Former leftist UW professor in hot water at Temple

By Christian Schneider, College Fix

A prominent Temple University professor who famously trolled Republicans on Twitter a few years ago while at UW-Madison was recently placed on paid administrative leave from Temple’s Hope Center for College, Community and Justice amid an investigation into potential financial mismanagement.

Sara Goldrick-Rab, hired by Temple in 2016, has led the Hope Center since 2018, but was put on leave after the university hired an independent investigator to look into the center’s finances.

Goldrick-Rab remains a professor of higher education policy and sociology at Temple.

“Temple takes seriously its responsibility to ensure a supportive workplace climate and professional environment,” Senior Director of Communications Deirdre Hopkins told The College Fix in an emailed statement.

“Since the time that concerns were raised both by Dr. Goldrick-Rab and individuals working at The Hope Center for College, Community, and Justice, the university has undertaken a review of operations in accordance with university policy,” she said.

“We anticipate completing that review shortly and will move forward in the best interests of Temple and The Hope Center.”

Inside Higher Ed interviewed more than a dozen past and present center employees who alleged the center also suffered from a “toxic” work environment under Goldrick-Rab’s leadership.

Goldrick-Rab did not respond to a request for comment by The College Fix. Neither did current Hope interim Director Anne Lundquist.

The Hope Center describes itself as “an action research center transforming higher education into a more effective, equitable, and impactful sector.”

Last year, the center brought in $6 million and employed 50 people. Just last week, the center announced it would be laying off eight workers. According to interviews with current and past employees, nearly two dozen Hope Center workers have left in the past several years.

Former employees told Inside Higher Ed that Goldrick-Rab had told Hope Center workers to raise money for the professor’s nonprofit organization, Believe in Students, rather than for the center, claiming that funneling money through her own tax-exempt organization allowed Goldrick-Rab to circumvent many of the school’s rules.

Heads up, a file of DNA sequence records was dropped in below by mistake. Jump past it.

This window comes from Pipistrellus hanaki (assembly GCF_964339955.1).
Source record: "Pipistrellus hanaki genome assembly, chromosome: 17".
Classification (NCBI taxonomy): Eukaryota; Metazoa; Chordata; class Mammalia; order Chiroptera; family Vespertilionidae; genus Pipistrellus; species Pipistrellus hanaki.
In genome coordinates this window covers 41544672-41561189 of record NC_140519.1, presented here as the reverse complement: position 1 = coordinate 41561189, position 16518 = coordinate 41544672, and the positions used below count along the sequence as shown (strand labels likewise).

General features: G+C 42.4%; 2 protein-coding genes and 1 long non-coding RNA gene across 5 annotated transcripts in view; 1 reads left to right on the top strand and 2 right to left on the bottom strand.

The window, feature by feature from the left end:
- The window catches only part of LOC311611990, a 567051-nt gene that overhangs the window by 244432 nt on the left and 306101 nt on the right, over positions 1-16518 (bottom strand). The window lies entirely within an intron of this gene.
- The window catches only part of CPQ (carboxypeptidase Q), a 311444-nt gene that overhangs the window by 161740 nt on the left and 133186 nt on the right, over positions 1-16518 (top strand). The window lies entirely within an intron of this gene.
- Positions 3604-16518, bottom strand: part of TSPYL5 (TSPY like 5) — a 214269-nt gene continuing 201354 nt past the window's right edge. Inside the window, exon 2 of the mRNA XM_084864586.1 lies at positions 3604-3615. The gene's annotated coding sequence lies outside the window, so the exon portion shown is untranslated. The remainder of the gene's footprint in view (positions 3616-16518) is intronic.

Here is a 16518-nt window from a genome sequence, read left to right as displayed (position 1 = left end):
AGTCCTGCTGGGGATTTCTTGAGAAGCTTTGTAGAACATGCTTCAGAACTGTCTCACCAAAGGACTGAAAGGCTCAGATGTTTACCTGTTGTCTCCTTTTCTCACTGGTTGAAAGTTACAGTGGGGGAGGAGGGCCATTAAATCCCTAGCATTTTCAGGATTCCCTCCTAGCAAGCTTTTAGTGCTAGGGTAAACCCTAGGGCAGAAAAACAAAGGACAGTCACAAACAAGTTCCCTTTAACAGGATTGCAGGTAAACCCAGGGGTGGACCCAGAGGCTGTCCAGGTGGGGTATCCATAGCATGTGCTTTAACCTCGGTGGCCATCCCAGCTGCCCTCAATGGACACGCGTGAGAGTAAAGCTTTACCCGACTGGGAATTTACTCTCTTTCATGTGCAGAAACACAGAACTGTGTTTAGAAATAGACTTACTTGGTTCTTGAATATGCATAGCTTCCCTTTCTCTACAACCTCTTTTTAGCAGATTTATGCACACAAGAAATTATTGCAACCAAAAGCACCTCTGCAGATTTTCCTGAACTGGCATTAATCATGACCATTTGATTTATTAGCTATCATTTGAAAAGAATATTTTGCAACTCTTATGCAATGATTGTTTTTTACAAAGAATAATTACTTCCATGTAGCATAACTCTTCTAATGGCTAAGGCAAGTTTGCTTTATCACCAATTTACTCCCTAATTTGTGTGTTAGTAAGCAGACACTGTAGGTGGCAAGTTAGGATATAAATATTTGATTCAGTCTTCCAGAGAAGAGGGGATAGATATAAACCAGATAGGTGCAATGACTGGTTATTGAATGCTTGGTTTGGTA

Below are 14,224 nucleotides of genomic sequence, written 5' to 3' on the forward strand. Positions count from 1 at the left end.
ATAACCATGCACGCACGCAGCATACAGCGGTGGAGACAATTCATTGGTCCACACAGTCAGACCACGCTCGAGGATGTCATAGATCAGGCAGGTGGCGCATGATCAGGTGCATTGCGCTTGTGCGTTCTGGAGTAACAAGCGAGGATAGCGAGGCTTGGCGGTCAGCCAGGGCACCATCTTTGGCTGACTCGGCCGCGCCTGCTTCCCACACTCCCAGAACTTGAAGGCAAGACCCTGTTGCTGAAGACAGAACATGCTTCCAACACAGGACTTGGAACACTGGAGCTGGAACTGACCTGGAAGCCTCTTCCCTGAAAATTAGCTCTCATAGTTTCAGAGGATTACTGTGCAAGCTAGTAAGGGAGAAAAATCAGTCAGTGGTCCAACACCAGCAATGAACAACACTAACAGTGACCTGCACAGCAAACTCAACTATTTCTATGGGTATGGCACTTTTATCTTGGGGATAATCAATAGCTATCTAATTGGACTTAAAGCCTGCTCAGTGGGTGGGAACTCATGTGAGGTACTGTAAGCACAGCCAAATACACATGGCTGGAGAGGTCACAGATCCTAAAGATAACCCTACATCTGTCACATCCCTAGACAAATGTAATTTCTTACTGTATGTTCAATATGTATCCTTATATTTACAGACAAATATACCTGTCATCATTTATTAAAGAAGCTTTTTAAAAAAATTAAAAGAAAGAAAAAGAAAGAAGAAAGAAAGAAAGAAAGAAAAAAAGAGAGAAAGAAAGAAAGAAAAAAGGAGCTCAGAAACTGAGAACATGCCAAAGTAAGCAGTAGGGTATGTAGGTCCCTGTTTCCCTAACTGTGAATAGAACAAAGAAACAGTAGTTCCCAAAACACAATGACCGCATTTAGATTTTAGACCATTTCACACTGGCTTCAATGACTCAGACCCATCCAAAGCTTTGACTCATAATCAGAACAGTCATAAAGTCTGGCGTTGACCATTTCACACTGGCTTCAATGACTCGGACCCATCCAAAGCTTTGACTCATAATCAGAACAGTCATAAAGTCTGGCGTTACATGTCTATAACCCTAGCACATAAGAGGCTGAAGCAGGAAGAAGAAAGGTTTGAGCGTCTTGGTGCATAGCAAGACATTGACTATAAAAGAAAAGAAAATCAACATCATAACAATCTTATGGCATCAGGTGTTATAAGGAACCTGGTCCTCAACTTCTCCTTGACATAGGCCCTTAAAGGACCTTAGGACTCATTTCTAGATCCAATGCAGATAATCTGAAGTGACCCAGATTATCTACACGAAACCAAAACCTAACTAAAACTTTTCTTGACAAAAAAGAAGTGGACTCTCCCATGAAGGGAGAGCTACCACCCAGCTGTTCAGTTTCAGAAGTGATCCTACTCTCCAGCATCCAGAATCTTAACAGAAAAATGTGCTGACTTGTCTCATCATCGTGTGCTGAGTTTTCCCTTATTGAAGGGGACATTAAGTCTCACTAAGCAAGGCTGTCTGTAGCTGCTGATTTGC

“She hated working within Temple’s internal systems and actively sought out ways to bypass them,” one former employee told IHE. “She would direct staff at the Hope Center to write grants on behalf of Believe in Students, even though we were not employed by them or obligated to do so. Because the center is 100 percent grant funded, we should not be using any of our time to write grants for another organization.”

Goldrick-Rab initially made news as a professor at the University of Wisconsin-Madison in 2015 when she tweeted that she saw “terrifying” psychological similarities between then-Wisconsin Gov. Scott Walker and Nazi leader and mass murderer Adolf Hitler.

“My grandfather, a psychologist, just walked me through similarities between Walker and Hitler,” she wrote. “There are so many-it’s terrifying.” The next day, she tweeted “No doubt about it-Walker and many Wisconsin Legislators are fascists. Period. They proved it today. #SHAME.”

In a later interview with The College Fix, Goldrick-Rab apologized: “I clearly caused offense, and I’m sorry for that. That was not my intention.”

Goldrick-Rab again caused controversy when her school found out she had been trying to dissuade happy incoming freshman from attending UW-Madison because of proposed changes to faculty governance and tenure. Goldrick-Rab admitted to searching Twitter for pictures of incoming freshman and essentially telling them to take their money elsewhere.

“No one cares sara,” one of the students had replied. Another answered “who are you lol.”

UW-Madison’s faculty governing group later criticized Goldrick-Rab, saying she hurt both academic freedom and the university “with inaccurate statements and misrepresentations.

When Temple hired Goldrick-Rab, they were aware of her frequent Twitter use and controversies she had created.

“Looking objectively at her record,” Temple Dean of Education Greg Anderson said at the time, “it’s really a no-brainer for any serious college or university to want to have faculty like her, based on her funding productivity, her scholarly and research activity, and her impact on public policy and the postsecondary arena.”

But those good feelings didn’t last long for many of the employees that worked under Goldrick-Rab.

“The center fails to live out the public values of the work being done when it comes to the treatment of staff,” one anonymous former employee told Inside Higher Ed.

Read more at The College Fix.

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